Heavy Showers

Heavy Showers

max temp: 3°C

min temp: 2°C

Search

Heatwave ‘30 times more likely’ due to climate change

PUBLISHED: 18:43 06 December 2018 | UPDATED: 18:51 06 December 2018

A drone's eye view of crop fields on the Euston Estate around the Breckland swales, which suffered because of the heatwave this summer   Picture: PETE MATSELL

A drone's eye view of crop fields on the Euston Estate around the Breckland swales, which suffered because of the heatwave this summer Picture: PETE MATSELL

Euston Estate

More risk of record-breaking temperatures due to carbon emissions

Climate change made this year’s summer heatwave around 30 times more likely than it would be under natural conditions, the Met Office has said.

This summer was the equal warmest in a series dating back to 1910, along with 2006, 2003 and 1976, with temperatures reaching a peak on July 27 when 35.6C (96F) was recorded at Felsham, Suffolk. The hot and dry weather hit the region’s farmers and caused stress to wildlife.

New analysis from the Met Office has found that the record-breaking summer temperatures were about 30 times more likely as a result of climate change caused by human activities.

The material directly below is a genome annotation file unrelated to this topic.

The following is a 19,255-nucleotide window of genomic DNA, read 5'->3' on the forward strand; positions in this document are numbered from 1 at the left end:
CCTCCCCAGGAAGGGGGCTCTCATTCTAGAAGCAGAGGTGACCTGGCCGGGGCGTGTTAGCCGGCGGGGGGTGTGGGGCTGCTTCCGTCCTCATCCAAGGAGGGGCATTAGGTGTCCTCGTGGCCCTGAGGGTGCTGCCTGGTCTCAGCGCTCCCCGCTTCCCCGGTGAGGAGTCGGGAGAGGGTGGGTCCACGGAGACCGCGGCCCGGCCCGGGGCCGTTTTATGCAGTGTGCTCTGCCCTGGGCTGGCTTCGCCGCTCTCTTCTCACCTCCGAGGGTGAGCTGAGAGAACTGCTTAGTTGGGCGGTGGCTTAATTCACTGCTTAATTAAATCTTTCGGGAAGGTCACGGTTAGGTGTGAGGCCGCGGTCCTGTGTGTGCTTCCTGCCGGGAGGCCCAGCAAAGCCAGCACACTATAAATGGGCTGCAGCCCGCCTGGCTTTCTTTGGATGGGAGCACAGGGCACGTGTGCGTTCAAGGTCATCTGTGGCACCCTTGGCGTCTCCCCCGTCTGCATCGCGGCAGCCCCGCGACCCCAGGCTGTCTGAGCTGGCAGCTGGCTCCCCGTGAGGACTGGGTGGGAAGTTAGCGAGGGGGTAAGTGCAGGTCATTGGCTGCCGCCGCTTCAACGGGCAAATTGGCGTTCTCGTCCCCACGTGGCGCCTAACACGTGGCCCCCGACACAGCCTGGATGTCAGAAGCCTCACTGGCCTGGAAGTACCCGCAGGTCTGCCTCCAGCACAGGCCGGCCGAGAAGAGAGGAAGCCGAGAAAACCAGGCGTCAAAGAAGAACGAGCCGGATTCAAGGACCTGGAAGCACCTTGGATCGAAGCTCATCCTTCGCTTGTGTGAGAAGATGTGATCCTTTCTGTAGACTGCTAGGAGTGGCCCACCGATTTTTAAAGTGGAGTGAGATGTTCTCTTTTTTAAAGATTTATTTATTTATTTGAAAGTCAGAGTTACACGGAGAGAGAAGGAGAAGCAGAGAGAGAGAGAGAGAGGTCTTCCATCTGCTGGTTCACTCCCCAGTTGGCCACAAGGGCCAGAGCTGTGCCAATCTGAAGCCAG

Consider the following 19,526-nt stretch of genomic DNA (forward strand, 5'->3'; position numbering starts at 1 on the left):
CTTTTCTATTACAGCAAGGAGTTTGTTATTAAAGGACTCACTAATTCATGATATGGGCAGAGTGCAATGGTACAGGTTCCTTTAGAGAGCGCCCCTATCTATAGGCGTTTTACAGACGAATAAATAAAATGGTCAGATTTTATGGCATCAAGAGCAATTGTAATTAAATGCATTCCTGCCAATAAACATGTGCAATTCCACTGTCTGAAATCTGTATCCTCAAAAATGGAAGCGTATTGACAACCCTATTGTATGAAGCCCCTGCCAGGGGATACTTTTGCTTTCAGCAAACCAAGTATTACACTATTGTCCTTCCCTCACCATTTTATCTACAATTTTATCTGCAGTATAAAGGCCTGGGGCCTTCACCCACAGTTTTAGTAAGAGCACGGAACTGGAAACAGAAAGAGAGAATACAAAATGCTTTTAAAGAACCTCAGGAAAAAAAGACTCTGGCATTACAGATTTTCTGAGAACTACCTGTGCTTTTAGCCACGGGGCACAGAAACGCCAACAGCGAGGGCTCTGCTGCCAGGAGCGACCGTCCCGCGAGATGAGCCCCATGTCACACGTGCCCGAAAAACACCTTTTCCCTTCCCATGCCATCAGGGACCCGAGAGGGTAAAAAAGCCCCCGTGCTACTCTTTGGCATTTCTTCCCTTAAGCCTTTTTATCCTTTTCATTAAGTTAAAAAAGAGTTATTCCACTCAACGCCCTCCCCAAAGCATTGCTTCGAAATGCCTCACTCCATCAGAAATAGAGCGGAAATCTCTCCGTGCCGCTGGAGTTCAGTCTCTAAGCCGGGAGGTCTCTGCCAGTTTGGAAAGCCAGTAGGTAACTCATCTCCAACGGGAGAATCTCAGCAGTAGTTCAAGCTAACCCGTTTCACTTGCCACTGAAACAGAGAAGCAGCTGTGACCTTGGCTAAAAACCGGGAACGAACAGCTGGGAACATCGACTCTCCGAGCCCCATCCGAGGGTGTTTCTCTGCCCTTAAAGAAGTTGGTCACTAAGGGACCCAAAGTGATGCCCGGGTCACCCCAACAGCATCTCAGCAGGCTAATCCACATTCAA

The UK now has around a 12% chance of summer average temperatures being as high as they were in 2018, whereas they would have less than 0.5% chance of happening in a “natural” climate, the Met Office said.

Investigations are continuing following a fatal house fire in Yoxford, near the Suffolk coast, this morning.

Brave neighbours who tried to save a person who died in a house fire were forced to abort their rescue attempts after being beaten back by thick, black smoke.

Find out how long criminals of East Anglia will spend behind bars with our jailed round-up.

A “middle ground” has been proposed in a long-running dispute over who controls an iconic harbour after a strong public backlash against plans to resolve the issue.

Greater Anglia’s first new “bimode” diesel and electric train for rural routes has ventured out on to the region’s rail network for the first time.

The UK’s tallest bird, the common crane, is returning to wetlands in the region thanks to the success of conservation projects.

From subtle Santa hats to tricky gingerbread men Ipswich nail technician Chelsea Scarlett has done them all.

Most read

Hot Jobs

Show Job Lists

Newsletter Sign Up

Sign up to the following newsletters:

Sign up to receive our regular email newsletter

Our Privacy Policy

MyDate24 MyPhotos24